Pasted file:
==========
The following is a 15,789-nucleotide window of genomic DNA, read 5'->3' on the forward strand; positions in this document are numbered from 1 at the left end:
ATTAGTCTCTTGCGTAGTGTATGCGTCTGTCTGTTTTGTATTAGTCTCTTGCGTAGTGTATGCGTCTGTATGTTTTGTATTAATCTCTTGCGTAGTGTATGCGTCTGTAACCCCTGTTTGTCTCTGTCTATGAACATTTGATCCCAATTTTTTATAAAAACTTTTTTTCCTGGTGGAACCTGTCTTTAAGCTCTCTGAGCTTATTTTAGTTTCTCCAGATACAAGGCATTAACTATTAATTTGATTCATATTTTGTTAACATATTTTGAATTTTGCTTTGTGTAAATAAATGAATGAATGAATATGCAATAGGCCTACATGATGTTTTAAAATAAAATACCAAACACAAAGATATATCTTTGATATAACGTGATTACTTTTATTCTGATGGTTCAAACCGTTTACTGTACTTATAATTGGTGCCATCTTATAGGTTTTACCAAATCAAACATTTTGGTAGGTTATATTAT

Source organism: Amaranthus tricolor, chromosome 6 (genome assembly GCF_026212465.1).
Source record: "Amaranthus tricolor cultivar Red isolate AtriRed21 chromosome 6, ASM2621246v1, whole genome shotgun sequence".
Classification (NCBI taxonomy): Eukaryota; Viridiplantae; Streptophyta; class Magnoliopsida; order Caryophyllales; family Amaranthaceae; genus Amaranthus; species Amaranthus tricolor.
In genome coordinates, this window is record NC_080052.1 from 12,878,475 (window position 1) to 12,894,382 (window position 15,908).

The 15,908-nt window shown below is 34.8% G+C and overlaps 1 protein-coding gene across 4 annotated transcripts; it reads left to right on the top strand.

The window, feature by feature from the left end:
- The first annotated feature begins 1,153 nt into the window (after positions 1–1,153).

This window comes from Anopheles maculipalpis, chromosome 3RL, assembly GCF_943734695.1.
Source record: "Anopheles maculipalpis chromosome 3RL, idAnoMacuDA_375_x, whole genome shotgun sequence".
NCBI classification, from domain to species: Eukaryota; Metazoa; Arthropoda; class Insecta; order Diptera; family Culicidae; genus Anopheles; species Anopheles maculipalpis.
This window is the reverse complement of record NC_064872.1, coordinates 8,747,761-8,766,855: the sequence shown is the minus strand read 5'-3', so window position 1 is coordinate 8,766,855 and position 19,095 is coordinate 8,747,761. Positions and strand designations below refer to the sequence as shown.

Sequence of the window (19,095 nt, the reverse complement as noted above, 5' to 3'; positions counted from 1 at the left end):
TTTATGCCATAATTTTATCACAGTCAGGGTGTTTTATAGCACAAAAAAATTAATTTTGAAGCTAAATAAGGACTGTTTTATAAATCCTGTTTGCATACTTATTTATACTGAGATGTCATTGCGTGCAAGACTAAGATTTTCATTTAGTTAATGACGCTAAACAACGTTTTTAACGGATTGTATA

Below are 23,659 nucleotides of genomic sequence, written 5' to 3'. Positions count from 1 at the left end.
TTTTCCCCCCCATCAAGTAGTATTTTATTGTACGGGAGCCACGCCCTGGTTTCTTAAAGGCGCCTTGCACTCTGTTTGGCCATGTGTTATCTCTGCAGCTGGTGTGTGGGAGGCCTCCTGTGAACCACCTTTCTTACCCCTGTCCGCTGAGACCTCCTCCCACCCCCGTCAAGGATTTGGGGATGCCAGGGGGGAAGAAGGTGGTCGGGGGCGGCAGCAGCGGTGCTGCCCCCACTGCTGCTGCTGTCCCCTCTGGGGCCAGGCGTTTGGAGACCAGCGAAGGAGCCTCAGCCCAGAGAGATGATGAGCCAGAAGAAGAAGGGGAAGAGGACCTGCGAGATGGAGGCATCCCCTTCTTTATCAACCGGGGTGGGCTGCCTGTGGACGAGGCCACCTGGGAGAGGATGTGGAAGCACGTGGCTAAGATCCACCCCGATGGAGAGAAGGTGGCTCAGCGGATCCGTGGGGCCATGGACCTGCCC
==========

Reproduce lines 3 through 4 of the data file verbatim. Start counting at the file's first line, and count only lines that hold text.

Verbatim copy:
Source organism: Amaranthus tricolor, chromosome 6 (genome assembly GCF_026212465.1).
Source record: "Amaranthus tricolor cultivar Red isolate AtriRed21 chromosome 6, ASM2621246v1, whole genome shotgun sequence".